Do Successful Business people make good Presidents?

WARNING****** Not health care related

Romney has continually flouted his business experience, and how this will lead him to be a better President than Obama. That got me thinking….We’ve had to have businessmen become Presidents before, right? So what’s been our track record? How have they done? Surely, they’ve been successful Presidents too, right?
Well, not so much. Businessmen make good businessmen. Historically, they have not done well as President’s. We’ve had five President’s with significant business experience that were successful since 1900. Carter, Bush I, Bush II, Harding, and Hoover. Yep…..Those five.

As is mentioned in the Bloomberg article…..CEO’s are generally surrounded with like minded goal oriented people all working together to achieve a goal or vision…..

That doesn’t exist in politics, when you have to listen to multiple opinions and take abuse that a CEO would never tolerate. The country is not a business……let’s say it again…the country is not a business.

From the first article:

None of the great or near-great presidents—Teddy Roosevelt, Franklin Roosevelt, Harry Truman, or Woodrow Wilson—was a businessman. Truman was a failed businessman (a haberdasher) before entering politics, but that hardly constitutes a ringing endorsement of Romney’s claim for private sector ascendency.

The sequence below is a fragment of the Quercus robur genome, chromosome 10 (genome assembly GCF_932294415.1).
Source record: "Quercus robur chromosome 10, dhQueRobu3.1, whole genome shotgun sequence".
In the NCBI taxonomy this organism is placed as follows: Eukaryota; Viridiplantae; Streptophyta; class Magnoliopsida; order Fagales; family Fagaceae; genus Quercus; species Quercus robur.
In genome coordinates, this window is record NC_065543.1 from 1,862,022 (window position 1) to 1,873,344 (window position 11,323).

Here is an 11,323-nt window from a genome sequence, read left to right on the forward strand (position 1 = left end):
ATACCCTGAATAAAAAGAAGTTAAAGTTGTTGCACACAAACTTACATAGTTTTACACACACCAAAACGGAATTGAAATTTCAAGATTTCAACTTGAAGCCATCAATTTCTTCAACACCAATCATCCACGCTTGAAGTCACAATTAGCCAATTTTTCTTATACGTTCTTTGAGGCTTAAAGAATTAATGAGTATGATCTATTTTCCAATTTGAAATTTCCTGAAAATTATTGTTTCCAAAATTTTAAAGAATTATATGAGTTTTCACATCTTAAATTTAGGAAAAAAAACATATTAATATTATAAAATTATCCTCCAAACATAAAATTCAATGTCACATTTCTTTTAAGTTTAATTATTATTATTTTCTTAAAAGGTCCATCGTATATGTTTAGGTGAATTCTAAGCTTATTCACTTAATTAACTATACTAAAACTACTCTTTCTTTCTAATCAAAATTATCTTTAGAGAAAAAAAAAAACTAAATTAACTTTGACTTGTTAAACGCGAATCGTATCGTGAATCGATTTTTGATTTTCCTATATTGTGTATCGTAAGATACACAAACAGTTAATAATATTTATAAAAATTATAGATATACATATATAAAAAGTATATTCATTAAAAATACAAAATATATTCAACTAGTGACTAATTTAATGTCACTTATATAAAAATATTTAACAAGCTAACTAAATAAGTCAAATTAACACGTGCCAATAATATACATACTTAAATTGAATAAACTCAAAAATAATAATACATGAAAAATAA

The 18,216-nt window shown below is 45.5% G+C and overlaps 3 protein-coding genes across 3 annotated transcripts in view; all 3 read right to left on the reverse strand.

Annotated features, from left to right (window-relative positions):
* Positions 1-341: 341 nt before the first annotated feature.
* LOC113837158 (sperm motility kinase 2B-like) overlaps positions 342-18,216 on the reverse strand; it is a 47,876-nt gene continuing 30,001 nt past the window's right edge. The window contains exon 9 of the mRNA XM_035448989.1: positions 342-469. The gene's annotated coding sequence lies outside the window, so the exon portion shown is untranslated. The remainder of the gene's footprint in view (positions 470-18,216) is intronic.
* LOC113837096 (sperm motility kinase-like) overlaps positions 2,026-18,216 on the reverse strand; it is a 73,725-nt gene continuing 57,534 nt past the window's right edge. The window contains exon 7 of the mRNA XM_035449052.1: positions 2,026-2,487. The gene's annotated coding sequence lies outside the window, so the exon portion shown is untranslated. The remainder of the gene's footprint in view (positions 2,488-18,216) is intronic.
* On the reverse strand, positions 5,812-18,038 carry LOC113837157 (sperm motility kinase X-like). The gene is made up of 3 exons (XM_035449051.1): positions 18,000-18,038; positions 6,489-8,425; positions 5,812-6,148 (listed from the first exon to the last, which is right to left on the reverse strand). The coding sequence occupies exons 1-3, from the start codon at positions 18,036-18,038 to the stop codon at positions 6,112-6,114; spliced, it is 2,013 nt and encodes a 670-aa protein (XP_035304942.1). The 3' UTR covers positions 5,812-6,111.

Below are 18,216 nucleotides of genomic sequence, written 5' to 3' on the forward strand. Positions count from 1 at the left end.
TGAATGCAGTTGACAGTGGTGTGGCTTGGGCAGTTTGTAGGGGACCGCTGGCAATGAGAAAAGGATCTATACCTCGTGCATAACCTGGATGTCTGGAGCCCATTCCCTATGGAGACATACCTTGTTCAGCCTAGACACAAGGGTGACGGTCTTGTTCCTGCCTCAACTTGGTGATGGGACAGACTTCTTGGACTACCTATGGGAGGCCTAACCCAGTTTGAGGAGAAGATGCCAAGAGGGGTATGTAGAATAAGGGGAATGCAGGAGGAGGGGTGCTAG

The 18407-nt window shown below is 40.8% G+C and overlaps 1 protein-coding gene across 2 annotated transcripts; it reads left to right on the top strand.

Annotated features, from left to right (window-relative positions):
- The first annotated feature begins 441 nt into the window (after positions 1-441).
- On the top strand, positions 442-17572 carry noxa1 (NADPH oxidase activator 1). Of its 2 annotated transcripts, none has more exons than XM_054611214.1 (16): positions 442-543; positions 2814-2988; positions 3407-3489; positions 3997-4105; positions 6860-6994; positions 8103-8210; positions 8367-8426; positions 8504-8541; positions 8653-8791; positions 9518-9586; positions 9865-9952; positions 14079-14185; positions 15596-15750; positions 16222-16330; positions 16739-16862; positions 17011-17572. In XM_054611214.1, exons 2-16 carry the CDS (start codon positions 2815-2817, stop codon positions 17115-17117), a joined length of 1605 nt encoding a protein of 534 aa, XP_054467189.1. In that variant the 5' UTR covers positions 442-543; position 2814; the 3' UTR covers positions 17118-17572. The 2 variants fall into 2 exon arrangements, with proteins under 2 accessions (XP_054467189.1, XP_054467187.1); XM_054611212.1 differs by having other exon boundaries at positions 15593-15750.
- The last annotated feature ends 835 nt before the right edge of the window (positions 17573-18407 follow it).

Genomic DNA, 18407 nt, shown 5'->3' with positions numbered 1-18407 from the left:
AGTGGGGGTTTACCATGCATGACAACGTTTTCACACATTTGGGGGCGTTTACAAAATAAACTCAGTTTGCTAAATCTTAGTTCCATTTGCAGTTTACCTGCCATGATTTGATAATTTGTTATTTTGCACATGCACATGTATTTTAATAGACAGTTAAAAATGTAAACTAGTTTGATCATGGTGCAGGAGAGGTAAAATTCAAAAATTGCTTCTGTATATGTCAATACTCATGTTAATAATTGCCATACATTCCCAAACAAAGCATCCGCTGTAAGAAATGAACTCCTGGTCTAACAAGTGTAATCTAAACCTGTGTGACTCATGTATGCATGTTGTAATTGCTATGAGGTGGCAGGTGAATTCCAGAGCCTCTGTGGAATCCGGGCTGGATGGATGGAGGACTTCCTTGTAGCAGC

For that matter, none of the better-than-average presidents was a businessman either. In this category think of Presidents John F. Kennedy, Dwight Eisenhower, Ronald Reagan, Lyndon Johnson, and Bill Clinton.

Probably the most successful president with real business experience (and success) was George H.W. Bush. Before going into politics he founded Zapata Petroleum, which ultimately became Pennzoil. Bush 41 ended up a one-term president unable to kick-start an economy in a recession and seemingly out of touch with the problems of the common man. Sound familiar?

It gets worse from here. Jimmy Carter, another one-term president beset with economic woes, was a success in agribusiness (peanut farming) before getting into politics. He generally falls into the lower half of the historians’ rankings.

And then we get the big three—the men widely considered by historians to be the worst presidents of the modern era: Warren G. Harding, Herbert Hoover, and George W. Bush. One left the country on the verge of a depression, one left the country in a depression, and one presided over such corruption and ineptitude that despite the failings of the other two he still manages to get the lowest ranking of them all. And yet all three made millions of dollars in the private sector before entering politics. All three were successful businessmen (a newspaper publisher, a mining tycoon, and the owner of a professional baseball team). Bush 43 even went to Harvard business school, like Romney, and like Romney promised to bring business principles to the Oval Office.

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